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I am trying to determine the short-term and long-term effects of bad 301 redirects.

We launched a new website, and gave our developer a list of 301 redirects. The developer said they implemented the 301s, and all was good. However, we found out 60 days later that the 301s were going to non-exsitent pages, so none of them worked.

The pages that were redirected were mostly long-tail pages that did not get a lot of traffic, but we can't figure out the effect on our site as a whole. Some pages were very important, high-traffic pages.

Our overall organic traffic has dropped by 50% since our launch. We don't know how much affect these 301s had on our organic traffic drop.

We fixed the 301 redirect problem five days ago (the 301s now work), but we have not seen any improvement in organic traffic since the fix.

Questions:

  1. How long will Google punish you for a bad 301, after you fix it? Are we starting from scratch, or are these pages tagged in a negative way that will cause lasting damage?

  2. Did these bad 301s effect SEO for our whole site? Meaning, did we lose domain authority for the whole site - not just the pages with bad 301s? Did Google lose respect for our site!

  3. Could this problem have caused Google to throttle our crawl rate? We have noticed very slow crawl rates on this new website.

  4. Is it possible that Google figured out the problem quickly, and that it did not have much affect on us?

  5. Is there a way to look at 301s historically, and see how Google was treating them?

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    It should take at least as long as it was broken if not longer. And Yes. It did effect search performance. It likely did not effect your crawl rate much if at all. You confused Google, no doubt. However, Google is a machine. All will be fine in the end. It is a matter of discovering the new changes, building the metrics, and then finally, stabilizing the metrics and possibly building upon them by creating new content. Simple. Do not over think things. Cheers!! – closetnoc Dec 10 '17 at 17:17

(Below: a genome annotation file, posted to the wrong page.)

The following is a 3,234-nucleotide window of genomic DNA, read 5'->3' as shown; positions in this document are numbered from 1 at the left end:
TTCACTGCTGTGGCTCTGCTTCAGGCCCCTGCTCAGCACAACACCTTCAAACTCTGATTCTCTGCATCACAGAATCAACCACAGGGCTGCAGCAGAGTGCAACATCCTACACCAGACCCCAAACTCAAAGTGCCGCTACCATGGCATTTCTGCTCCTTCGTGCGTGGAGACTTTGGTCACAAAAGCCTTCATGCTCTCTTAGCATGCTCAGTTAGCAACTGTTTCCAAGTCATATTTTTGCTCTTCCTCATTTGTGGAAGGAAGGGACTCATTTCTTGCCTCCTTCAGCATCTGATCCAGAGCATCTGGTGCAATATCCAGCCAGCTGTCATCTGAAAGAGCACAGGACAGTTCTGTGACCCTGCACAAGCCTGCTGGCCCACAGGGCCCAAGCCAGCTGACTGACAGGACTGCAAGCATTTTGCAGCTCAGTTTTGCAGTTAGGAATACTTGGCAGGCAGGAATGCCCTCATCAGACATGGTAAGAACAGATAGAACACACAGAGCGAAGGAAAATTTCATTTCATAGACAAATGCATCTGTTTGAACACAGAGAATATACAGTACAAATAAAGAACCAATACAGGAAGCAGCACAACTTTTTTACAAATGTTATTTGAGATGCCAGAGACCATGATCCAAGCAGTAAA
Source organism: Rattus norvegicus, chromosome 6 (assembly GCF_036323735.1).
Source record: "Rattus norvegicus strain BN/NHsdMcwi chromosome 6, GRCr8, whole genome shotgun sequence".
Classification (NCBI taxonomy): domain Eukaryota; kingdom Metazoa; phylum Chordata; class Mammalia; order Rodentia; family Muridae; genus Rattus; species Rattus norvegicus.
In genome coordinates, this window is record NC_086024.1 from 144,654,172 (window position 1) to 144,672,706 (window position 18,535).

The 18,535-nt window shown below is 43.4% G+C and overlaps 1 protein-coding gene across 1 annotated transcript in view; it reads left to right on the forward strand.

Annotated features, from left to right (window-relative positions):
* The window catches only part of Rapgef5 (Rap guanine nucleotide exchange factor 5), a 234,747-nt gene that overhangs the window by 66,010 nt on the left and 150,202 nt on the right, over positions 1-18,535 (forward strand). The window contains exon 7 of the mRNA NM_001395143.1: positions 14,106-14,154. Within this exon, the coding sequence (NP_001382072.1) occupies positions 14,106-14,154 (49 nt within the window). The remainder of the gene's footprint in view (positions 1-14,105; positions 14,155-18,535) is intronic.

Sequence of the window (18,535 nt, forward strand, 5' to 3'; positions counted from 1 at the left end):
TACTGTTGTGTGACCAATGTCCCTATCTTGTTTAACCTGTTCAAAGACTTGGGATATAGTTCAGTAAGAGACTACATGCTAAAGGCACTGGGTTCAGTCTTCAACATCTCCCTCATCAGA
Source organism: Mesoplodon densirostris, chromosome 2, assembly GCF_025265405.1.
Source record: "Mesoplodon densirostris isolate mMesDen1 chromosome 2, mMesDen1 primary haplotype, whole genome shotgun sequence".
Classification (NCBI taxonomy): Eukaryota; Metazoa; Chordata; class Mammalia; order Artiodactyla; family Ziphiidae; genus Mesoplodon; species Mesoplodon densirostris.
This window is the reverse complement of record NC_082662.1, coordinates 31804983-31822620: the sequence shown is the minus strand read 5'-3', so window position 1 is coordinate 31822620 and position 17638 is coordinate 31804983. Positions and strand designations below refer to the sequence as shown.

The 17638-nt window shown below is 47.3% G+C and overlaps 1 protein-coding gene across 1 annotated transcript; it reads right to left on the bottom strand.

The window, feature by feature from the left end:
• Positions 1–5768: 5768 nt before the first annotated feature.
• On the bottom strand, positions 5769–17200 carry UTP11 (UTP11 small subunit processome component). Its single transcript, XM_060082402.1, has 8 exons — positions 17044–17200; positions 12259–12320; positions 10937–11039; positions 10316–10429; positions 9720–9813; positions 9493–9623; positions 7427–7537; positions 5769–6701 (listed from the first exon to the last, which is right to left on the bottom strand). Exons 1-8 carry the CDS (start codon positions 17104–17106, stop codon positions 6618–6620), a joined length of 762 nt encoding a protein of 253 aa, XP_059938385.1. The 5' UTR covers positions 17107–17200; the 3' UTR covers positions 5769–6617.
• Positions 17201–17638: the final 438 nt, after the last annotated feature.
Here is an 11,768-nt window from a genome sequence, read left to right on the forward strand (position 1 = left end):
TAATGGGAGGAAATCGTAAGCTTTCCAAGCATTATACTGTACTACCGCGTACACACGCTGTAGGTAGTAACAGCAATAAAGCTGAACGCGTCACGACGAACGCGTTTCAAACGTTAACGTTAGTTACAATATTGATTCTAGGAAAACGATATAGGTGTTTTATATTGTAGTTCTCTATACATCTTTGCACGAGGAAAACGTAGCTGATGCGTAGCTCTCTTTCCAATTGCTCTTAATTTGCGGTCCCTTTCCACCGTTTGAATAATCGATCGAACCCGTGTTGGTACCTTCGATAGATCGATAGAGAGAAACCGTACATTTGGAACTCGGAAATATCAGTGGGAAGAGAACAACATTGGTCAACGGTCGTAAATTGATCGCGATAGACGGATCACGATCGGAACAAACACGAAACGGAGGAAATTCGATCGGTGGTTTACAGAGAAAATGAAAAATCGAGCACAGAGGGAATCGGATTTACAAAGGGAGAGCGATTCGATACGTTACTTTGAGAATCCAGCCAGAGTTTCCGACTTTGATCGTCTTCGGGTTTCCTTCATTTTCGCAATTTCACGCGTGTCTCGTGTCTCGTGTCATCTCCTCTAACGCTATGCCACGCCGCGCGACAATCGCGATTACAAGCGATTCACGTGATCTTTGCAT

• You can look at the crawl errors as described here and mark them as fixed: support.google.com/webmasters/answer/55281?hl=en. It might take longer for your userbase to recover than it will do Google. Anyone who visited a 301 link is going to be potentially redirected to the invalid page as the browser rememebers 301s and will not even ask for the original url. – Rob Sedgwick Dec 10 '17 at 18:55
  • Are you migrating your site from old-domain to new-domain? Why you've used only 301 redirection, you can use change of address tool as well. You already said we have launched a new site, but still I want to confirm that you're migrating your site to new domain. – Goyllo Dec 11 '17 at 5:03
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  1. Google doesn't "punish" your website for a bad 301 - If you redirected to a 404 then Google thinks that the page doesn't exist anymore and will remove it from the index after some time.

    Depends on when Google gets round to recrawling the broken URLs. (because they broken might take a while, as they wouldn't have much priority)

    ... could check some with 'Fetch as Google' - even a redirecting URL can 'request indexing' - MIGHT speed it up. No Guarantees!

  2. No, redirects only affect the page that was redirected. It can be 'approximated' by taking something like the sum or average of ranks for all pages in a site,

    ... if some pages went missing (or got lower rank, eg to broken links) - then yes, the overall sum/average may go down.

    (the site had fewer pages, less internal links (which distribute PageRank!) so yes, pages would be ranked lower)

  3. No, But it's possible you did cause Google to get stuck in a bunch of dead ends meaning it hasn't crawled your site properly - depends on the size of your site really.

    But if a large proportion of attempts have issues, Google could suspect the server is having capacity problems, so it slows down, to avoid making the problem worse.

  4. Google might have held your pages in the index thinking you made a mistake but 60 days is long enough for the majority of those pages to lose their rank if they previously held any

  5. In what way? if Google found them it treated them as a 301. Frankly its quite hard to figure out what Google thinks of a currently indexed URL, let alone worrying about getting historical data.

So there are two issues that immediately crop up from bad redirects - ranking isn't preserved and moved over, users aren't moved over so might think that item is no longer available on your site.

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